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What is the Diagnosis Process for Bone Cancer?

Expert medical opinion required for bone cancer diagnose

Diagnosis is the process of finding the cause of a health problem. The process of diagnosis may seem long and frustrating, but it is important for the doctor to rule out other reasons for a health problem before making a cancer diagnosis.

Diagnosing Bone Cancer

Diagnostic tests for bone cancer are usually done when:

  • the symptoms of bone cancer are present
     
  • the doctor suspects bone cancer after talking with a person about their health and completing a physical examination
     
  • The doctor will instruct tests to check patient’s general health and design treatment plan.

Medical History and Physical Examination

Medical history is a record of a person’s present symptoms, risk factors and the medical problems in the past and also family member’s medical history. A person’s medical history is determined by personal history of radiation (as treatment or occupational exposure), bone disorders and family history of genetic conditions.

Tests to Find Bone Metastases

Occasionally bone metastases can be identified because they cause health issues (symptoms), but sometimes they are known in advance through lab and imaging tests (like x-rays or bone scans). These tests may include the following:

Imaging Tests

Imaging tests create pictures of inside patient’s body.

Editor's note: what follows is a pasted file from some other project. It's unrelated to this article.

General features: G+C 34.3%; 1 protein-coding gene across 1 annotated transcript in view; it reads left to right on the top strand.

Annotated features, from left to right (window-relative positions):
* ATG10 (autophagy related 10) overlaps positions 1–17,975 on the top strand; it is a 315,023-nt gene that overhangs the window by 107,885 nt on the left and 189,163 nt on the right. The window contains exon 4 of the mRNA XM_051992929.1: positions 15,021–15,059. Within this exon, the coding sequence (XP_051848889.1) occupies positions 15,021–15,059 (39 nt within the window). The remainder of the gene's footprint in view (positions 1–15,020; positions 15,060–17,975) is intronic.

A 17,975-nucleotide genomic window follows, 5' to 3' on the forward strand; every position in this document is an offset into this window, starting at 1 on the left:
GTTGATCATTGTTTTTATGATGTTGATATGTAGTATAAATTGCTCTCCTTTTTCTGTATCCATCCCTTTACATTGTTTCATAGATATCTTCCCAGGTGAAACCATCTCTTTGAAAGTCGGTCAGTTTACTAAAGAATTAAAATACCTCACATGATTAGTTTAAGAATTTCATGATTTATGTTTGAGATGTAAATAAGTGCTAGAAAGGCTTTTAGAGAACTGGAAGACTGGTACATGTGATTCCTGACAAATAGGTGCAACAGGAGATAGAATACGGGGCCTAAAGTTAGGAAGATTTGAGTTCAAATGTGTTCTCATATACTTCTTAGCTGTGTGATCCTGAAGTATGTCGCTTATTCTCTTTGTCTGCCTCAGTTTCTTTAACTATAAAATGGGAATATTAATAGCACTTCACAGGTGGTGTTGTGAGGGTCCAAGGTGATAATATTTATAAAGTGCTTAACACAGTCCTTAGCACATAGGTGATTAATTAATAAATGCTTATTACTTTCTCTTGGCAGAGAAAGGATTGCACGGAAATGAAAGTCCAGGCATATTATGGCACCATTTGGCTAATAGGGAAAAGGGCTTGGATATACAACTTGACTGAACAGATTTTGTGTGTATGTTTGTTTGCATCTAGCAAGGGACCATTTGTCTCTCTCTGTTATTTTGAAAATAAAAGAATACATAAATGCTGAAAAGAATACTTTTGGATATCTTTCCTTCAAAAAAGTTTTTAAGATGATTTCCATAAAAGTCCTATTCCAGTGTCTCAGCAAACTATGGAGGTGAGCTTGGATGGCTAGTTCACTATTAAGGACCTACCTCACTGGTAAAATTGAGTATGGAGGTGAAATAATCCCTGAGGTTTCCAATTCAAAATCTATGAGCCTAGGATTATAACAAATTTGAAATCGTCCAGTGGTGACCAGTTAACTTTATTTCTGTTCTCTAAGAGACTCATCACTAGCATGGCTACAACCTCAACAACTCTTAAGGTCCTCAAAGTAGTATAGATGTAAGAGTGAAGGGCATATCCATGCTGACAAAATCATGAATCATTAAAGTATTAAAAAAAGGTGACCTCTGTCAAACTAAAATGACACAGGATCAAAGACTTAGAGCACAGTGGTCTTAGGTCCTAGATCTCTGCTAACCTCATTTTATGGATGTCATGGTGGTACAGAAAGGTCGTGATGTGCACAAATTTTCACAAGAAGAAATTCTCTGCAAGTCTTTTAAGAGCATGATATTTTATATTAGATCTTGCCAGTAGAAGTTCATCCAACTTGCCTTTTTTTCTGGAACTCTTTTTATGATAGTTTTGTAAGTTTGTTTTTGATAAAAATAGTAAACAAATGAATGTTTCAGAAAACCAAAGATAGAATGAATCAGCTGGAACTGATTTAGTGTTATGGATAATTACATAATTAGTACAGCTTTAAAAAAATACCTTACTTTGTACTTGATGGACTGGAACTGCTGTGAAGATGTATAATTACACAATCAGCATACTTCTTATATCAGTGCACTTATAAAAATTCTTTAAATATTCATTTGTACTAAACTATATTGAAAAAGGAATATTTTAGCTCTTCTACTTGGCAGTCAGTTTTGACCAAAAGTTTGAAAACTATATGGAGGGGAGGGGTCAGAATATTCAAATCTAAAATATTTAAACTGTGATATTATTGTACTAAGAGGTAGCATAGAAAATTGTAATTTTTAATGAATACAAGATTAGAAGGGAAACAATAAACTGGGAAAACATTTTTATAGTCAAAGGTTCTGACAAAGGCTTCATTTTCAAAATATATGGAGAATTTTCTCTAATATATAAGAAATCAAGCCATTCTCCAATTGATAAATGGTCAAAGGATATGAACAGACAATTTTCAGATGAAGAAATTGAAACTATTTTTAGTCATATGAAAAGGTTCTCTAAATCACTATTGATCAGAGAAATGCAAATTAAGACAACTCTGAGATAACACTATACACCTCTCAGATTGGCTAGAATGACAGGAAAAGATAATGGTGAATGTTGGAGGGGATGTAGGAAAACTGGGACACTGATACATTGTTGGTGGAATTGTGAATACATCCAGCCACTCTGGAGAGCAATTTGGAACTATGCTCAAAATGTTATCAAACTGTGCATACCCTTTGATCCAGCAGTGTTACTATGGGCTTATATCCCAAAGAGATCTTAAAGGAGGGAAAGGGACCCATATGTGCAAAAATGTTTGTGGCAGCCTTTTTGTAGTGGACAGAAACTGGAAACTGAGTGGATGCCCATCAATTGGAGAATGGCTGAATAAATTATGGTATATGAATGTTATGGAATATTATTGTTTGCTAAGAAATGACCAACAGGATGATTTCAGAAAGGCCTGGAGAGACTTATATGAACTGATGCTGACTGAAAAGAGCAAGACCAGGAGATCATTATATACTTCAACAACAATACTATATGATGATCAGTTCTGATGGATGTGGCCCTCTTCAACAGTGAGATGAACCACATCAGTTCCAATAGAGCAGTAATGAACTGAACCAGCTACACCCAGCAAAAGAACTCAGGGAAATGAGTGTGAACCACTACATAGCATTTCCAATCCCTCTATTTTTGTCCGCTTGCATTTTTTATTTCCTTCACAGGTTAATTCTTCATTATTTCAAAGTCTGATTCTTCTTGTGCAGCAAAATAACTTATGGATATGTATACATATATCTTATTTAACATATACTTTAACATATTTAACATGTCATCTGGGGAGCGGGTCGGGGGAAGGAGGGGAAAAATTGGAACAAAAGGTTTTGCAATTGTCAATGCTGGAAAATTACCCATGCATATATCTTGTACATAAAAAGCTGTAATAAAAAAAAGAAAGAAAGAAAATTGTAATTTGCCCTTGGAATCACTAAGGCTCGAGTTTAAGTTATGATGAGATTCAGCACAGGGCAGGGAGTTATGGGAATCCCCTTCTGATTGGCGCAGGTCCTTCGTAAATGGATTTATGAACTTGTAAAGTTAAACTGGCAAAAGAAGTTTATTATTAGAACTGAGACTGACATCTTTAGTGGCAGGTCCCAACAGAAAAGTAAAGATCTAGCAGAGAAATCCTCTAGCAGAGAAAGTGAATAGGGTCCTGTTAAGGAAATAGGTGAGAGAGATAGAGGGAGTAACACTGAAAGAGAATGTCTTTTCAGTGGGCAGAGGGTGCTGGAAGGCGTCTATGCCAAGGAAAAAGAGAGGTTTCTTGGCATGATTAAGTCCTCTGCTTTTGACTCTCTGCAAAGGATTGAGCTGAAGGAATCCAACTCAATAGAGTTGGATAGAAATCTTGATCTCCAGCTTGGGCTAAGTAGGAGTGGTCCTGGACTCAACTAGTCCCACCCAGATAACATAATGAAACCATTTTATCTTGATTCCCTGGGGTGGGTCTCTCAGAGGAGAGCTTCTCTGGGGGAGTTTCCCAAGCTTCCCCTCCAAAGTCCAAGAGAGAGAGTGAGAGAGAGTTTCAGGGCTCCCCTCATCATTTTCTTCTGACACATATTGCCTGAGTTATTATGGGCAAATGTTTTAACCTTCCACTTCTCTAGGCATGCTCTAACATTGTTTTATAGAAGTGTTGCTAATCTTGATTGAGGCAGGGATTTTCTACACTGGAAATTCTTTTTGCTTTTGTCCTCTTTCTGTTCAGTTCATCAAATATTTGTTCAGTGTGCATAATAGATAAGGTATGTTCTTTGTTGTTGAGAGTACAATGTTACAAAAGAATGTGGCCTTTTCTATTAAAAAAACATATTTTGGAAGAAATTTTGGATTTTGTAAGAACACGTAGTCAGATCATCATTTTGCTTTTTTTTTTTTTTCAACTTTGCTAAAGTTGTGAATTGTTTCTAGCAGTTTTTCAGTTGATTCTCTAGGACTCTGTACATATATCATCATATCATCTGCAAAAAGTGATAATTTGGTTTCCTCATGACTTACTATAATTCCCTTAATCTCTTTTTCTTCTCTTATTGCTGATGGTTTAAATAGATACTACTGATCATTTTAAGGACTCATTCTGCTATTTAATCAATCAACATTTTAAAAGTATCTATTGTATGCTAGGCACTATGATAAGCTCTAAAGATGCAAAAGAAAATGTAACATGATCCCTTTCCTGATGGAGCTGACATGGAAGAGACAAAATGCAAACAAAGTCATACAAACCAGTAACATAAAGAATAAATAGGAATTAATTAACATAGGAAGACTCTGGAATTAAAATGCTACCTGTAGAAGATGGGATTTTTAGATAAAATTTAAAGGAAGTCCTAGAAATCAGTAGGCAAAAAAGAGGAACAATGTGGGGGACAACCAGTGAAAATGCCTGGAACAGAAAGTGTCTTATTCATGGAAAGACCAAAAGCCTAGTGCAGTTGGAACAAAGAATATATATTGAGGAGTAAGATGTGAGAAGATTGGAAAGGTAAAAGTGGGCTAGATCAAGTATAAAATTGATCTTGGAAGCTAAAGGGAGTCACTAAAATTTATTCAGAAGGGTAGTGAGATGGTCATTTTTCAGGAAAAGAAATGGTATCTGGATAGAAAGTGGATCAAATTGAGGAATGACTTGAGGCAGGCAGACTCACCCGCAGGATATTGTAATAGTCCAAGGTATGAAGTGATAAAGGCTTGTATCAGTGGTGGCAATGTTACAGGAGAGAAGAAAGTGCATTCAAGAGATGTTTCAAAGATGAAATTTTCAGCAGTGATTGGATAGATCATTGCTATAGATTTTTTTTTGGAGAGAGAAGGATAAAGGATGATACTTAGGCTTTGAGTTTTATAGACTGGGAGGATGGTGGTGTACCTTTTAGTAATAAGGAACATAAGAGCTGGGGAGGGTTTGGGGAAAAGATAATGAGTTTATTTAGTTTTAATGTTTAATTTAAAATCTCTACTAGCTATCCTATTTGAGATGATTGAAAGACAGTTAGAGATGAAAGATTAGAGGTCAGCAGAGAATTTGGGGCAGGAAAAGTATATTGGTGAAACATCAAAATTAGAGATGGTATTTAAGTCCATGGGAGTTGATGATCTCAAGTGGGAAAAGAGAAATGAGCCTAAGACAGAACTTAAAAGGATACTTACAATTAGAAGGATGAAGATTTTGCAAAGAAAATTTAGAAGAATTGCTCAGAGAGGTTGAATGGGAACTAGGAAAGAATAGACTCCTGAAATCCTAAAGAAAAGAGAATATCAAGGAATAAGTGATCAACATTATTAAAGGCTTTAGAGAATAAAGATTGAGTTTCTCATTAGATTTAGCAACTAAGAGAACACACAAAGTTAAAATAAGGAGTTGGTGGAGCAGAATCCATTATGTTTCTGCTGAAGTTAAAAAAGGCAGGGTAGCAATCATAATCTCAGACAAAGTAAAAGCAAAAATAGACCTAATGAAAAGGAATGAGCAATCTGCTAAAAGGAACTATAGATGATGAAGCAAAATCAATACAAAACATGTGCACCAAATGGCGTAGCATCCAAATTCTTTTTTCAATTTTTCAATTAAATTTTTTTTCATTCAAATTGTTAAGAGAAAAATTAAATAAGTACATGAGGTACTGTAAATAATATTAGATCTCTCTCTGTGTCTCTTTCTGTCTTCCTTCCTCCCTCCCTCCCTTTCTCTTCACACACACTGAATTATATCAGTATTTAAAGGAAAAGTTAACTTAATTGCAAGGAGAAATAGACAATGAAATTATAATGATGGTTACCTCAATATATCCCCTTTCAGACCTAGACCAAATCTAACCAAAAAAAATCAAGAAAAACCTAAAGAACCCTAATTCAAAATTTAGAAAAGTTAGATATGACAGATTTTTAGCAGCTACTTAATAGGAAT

1) X-rays (X-radiation and Radiograph)

X-rays are often the first tests done if a person with cancer is having bone pain or other symptoms. An x-ray uses extremely small doses of radiation to make an image of the body’s structures on film. Most bone cancers show up on x-ray, and it is often the first imaging test done. It is used to check the following:

  • In osteolytic or lytic metastases, the cancer cells dissolve the bone, making part of it less dense. If the cancer has destroyed enough of the bone, these changes look like a darker hole in the gray-white bone. On x-rays, these changes show up as spots that are whiter than the bone around them.
     
  • X-rays, which can show the location, size, and shape of a bone tumour.
     
  • X-rays can also show fractures (breaks) in bones that have been weakened by metastases.
     
  • Identify damage to the bone.
     
  • Check if the cancer has spread to nearby tissues.
     
  • Determine if the tumour looks benign or malignant

2) Bone Scan 

A bone can, which is a test in which a small amount of radioactive material is injected into a blood vessel and travels through the bloodstream; it then collects in the bones and is detected by a scanner.

A bone scan uses bone-seeking radioactive materials (radiopharmaceuticals) and a computer to create a picture of the bones.

3) CT (Computed Tomography) Scan

A computed tomography (CT or CAT) scan, which is a series of detailed pictures of areas inside the body, taken from different angles, that are created by a computer linked to an x-ray.

This scan uses special x-ray equipment to make 3-dimensional and cross-sectional images of organs, tissues, bones and blood vessels inside the body. A computer turns the images into detailed pictures. Doctors take CT scan to confirm the following:

4) MRI (Magnetic Resonance Imaging)

MRI uses powerful magnetic forces and radio-frequency waves to make cross-sectional images of organs, tissues, bones and blood vessels. A computer turns the images into 3-dimensional pictures.

MRI:

  • confirms the depth of a tumour inside a bone
     
  • show how much a bone tumour has grown outside the bone
     
  • determine if a tumour has grown into blood vessels, nerves, bone marrow or other nearby tissues or structures.
     
  • shows if the tumour has developed in one or more sites within the same bone (skip metastases)
     
  • helps the surgeon plan for possible surgery.

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